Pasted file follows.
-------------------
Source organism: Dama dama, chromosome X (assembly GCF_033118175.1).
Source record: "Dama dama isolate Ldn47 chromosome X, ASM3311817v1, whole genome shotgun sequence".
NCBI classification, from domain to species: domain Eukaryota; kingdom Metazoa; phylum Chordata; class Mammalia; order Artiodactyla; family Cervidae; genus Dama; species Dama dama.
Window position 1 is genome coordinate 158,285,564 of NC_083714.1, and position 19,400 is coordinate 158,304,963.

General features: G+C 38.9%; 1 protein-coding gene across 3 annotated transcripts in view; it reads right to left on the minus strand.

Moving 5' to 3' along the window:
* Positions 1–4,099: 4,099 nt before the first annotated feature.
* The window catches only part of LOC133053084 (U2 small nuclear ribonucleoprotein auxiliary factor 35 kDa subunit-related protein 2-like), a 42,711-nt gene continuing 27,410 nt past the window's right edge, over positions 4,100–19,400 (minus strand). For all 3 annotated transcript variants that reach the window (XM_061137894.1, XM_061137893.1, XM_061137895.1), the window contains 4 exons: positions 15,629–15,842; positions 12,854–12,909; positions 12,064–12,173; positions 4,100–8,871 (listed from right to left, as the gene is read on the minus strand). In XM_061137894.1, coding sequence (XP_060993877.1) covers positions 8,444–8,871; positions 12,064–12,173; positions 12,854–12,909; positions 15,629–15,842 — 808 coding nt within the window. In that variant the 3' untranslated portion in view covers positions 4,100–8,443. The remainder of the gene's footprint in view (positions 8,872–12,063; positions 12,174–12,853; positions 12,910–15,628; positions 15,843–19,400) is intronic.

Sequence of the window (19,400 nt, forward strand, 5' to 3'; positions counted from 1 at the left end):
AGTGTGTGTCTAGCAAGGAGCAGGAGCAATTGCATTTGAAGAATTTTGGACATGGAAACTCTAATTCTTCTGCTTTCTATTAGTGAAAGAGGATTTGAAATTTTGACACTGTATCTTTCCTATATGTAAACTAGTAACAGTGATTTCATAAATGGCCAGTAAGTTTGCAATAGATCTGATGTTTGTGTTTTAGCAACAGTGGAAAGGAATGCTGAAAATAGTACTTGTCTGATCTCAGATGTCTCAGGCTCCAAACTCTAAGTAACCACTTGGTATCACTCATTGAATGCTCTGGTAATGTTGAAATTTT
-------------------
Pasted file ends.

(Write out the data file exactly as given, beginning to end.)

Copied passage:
Source organism: Dama dama, chromosome X (assembly GCF_033118175.1).
Source record: "Dama dama isolate Ldn47 chromosome X, ASM3311817v1, whole genome shotgun sequence".
NCBI classification, from domain to species: domain Eukaryota; kingdom Metazoa; phylum Chordata; class Mammalia; order Artiodactyla; family Cervidae; genus Dama; species Dama dama.
Window position 1 is genome coordinate 158,285,564 of NC_083714.1, and position 19,400 is coordinate 158,304,963.

General features: G+C 38.9%; 1 protein-coding gene across 3 annotated transcripts in view; it reads right to left on the minus strand.

Moving 5' to 3' along the window:
* Positions 1–4,099: 4,099 nt before the first annotated feature.
* The window catches only part of LOC133053084 (U2 small nuclear ribonucleoprotein auxiliary factor 35 kDa subunit-related protein 2-like), a 42,711-nt gene continuing 27,410 nt past the window's right edge, over positions 4,100–19,400 (minus strand). For all 3 annotated transcript variants that reach the window (XM_061137894.1, XM_061137893.1, XM_061137895.1), the window contains 4 exons: positions 15,629–15,842; positions 12,854–12,909; positions 12,064–12,173; positions 4,100–8,871 (listed from right to left, as the gene is read on the minus strand). In XM_061137894.1, coding sequence (XP_060993877.1) covers positions 8,444–8,871; positions 12,064–12,173; positions 12,854–12,909; positions 15,629–15,842 — 808 coding nt within the window. In that variant the 3' untranslated portion in view covers positions 4,100–8,443. The remainder of the gene's footprint in view (positions 8,872–12,063; positions 12,174–12,853; positions 12,910–15,628; positions 15,843–19,400) is intronic.

Sequence of the window (19,400 nt, forward strand, 5' to 3'; positions counted from 1 at the left end):
AGTGTGTGTCTAGCAAGGAGCAGGAGCAATTGCATTTGAAGAATTTTGGACATGGAAACTCTAATTCTTCTGCTTTCTATTAGTGAAAGAGGATTTGAAATTTTGACACTGTATCTTTCCTATATGTAAACTAGTAACAGTGATTTCATAAATGGCCAGTAAGTTTGCAATAGATCTGATGTTTGTGTTTTAGCAACAGTGGAAAGGAATGCTGAAAATAGTACTTGTCTGATCTCAGATGTCTCAGGCTCCAAACTCTAAGTAACCACTTGGTATCACTCATTGAATGCTCTGGTAATGTTGAAATTTT